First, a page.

What background could these former members have had and what sort of presuppositions could they possibly have held? One of the most persuasive views of the secessionists is that they followed an early form of Gnostic-like teaching with the following connections: a dualistic view of the world that could not accept that a physical person, i.e. “Jesus,” could be united with a divine, revelatory being that may be referred to here as “Christ.” Thus the denial that “Jesus is the Christ.” Also, the denial the Jesus Christ came in the flesh fits.

Furthermore, a Gnostic-like dualism usually held that in every person there is an essential spark of divinity trapped in a material body. Once a spiritual realization of this is made by the help of an enlightener, the person can claim enlightenment and consequently a state of sinlessness. This sort of system could develop either in the direction of ascetic practice to suppress the physical appetites, or it could allow all kinds of appetites full play, i.e. since the mind was enlightened, it would not matter what the body did. In this latter case, John’s statement about them being “of the world” (1 John 4:5) in the sense of the sensuality and material arrogance expressed in 2:16 could make another connection.

At the same time extreme Judaisers could also reject that “Jesus is the Christ” with Christ taken as referring to “Messiah.” They could also claim legal sinlessness in the sense that Paul once did before conversion: “as to righteousness under the law, blameless” (Phil 3:6). The denial that “Jesus Christ has come in the flesh” (1 John 4:3) is more difficult to fit with this view, if “Christ” is taken to mean ‘Messiah’ in the strictly Jewish sense.

Actually, it is not impossible that John refers to different, but commonly expressed false views of Christ and the common, uncharitable behavior of different secessionists without making clear distinctions among them. We find Ignatius’ letters explicitly warning churches about both Judaisers and early Gnostics in the same region that John was in only a decade or so later. Furthermore, we already had what appears to have been some combination of Jewish and Gnostic-like false teaching at Colossae addressed by Paul in his letter to the Colossians a few decades earlier (see Col 2:8-23 which combines Jewish festivals, worship of angels, and ascetic practice). The prologue’s emphasis on both the physical palpability of Jesus (“grasped with our hands,’ 1 John 1:1) and his eternity (“was with the Father,” 1 John 1:2) seem to address this type of dualistic thinking which denies the incarnation of the “Word.”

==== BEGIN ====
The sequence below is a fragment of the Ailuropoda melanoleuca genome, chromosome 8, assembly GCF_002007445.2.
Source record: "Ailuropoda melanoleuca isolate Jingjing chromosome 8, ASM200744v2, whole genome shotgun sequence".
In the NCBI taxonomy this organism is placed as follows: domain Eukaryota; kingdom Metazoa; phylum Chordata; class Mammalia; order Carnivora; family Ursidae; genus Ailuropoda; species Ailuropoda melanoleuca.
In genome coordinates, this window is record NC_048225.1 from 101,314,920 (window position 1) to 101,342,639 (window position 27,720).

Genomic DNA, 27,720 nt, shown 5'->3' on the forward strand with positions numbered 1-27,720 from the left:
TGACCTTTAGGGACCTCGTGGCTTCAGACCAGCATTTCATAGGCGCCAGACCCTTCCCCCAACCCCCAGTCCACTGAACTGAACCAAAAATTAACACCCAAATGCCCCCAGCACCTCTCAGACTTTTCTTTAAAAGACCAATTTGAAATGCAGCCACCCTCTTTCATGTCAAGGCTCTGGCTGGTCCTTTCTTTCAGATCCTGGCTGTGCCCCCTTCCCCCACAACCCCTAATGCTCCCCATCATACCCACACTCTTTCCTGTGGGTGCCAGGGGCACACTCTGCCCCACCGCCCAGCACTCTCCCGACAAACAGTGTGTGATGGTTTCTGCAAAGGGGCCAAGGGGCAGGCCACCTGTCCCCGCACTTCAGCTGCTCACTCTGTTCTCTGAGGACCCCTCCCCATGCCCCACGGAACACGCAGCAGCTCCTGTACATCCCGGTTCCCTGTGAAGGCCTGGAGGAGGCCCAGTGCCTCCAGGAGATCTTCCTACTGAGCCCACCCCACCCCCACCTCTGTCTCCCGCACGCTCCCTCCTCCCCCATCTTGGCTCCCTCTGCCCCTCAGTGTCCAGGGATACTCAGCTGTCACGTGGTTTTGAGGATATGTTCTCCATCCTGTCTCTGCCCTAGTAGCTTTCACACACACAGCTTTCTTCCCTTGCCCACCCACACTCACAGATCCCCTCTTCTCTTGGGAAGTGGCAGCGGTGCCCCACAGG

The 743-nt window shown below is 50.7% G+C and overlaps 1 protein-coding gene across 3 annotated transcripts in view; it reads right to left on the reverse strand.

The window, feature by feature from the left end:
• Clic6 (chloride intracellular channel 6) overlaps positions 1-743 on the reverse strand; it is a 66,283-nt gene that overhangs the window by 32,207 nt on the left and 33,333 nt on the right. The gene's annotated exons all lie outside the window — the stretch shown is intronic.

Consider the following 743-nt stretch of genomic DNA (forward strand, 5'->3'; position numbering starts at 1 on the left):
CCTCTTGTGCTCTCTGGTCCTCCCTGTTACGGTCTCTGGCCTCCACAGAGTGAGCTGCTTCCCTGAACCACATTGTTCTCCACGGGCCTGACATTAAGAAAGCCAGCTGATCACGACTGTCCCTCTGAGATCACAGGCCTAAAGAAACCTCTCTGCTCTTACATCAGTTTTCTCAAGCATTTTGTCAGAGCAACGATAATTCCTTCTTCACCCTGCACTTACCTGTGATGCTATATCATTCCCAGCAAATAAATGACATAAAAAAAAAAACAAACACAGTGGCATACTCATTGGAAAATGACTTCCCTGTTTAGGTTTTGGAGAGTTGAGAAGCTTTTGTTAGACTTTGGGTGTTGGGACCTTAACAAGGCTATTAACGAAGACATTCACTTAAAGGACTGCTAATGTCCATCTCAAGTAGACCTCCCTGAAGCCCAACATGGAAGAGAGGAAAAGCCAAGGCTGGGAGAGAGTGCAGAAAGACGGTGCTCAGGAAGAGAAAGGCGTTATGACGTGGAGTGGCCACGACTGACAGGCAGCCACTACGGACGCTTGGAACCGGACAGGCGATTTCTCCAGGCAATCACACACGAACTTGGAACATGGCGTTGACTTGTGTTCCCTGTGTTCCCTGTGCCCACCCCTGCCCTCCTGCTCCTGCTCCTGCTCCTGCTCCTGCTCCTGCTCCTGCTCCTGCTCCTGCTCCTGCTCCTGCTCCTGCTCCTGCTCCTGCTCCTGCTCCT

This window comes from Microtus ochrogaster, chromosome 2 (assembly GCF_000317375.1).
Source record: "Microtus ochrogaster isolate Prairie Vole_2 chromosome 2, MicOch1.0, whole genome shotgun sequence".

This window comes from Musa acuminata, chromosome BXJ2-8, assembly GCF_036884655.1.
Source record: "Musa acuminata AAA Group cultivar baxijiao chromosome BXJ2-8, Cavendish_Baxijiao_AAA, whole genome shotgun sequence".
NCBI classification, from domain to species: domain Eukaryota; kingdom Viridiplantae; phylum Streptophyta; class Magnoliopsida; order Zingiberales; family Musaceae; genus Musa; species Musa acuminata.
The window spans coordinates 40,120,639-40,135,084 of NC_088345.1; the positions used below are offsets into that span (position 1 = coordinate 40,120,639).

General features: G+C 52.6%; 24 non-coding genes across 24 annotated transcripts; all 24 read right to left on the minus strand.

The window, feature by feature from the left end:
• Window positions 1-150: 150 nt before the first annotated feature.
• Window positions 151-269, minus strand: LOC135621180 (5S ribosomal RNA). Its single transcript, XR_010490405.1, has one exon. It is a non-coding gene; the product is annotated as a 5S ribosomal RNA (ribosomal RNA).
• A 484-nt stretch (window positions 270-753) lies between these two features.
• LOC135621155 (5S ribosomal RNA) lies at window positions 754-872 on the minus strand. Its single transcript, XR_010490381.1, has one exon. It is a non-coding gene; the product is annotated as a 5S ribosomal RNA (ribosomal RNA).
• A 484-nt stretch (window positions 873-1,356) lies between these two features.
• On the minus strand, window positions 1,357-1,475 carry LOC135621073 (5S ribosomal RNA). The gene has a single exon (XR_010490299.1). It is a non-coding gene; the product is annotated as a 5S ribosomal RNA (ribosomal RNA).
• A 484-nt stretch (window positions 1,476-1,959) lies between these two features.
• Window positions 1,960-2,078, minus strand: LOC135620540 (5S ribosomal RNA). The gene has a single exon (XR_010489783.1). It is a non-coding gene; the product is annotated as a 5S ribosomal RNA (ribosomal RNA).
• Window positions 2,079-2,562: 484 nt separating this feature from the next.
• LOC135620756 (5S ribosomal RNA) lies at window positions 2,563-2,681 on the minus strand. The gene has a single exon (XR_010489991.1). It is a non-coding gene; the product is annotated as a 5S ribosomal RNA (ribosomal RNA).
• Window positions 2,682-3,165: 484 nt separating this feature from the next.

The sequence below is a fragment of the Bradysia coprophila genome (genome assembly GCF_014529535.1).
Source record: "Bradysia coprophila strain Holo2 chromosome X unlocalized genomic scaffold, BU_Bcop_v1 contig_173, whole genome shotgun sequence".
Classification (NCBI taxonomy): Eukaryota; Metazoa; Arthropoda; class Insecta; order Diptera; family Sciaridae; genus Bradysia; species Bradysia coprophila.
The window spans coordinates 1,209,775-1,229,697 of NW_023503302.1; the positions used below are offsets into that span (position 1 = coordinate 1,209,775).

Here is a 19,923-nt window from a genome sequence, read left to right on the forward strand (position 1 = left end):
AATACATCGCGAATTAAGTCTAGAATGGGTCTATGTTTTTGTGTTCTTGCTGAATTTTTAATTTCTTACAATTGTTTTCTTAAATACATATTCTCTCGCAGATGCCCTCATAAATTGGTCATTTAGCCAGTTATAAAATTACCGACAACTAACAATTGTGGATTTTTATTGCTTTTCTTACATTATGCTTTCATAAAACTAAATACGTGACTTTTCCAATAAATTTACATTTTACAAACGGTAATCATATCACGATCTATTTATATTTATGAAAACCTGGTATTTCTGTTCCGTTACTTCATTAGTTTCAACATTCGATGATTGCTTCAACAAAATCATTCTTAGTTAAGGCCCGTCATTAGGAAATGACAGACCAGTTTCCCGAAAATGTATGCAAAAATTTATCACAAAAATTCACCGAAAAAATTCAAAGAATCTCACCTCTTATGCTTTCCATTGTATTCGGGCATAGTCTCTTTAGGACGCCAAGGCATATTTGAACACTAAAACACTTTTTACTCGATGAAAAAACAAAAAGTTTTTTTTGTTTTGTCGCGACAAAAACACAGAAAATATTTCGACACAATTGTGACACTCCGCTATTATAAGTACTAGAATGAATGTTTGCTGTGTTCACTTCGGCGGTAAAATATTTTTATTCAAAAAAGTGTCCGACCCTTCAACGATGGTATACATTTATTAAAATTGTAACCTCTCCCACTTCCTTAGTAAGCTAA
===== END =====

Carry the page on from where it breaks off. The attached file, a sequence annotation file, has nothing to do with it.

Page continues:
1. Is it possible for cognitive beliefs to be absolutely clear, logical, and precise, or must there always be some fuzziness around the edges while belonging to the same general world of thought?
  2. How can one tell when someone who claims to be Christian starts to bring in ideas that belong to a totally different thought-world and its incompatible presuppositions? Do you look for detailed differences or big-picture differences? Would you look at life-style changes or inconsistencies? Would you claim to be “of God” like John does and then claim that this is the criteria for discernment between truth and error (1 John 4:6)?
  3. How does one know when to seriously confront deviating teaching, and when to avoid such confrontation? What about differing scriptural interpretations?
  4. How does John deal with the false beliefs? Does he quote Scripture? In this instance it would have been the Old Testament! Are there any Old Testament quotations in 1 John? Are there any extended, logical refutations in 1 John as one finds in Paul’s letters (e.g. 1 Cor 15)? What may the presence or lack of such refutations say about those holding the false beliefs and those left behind after the schism? Or, about the function of 1 John? Are there any principles that may be applicable today?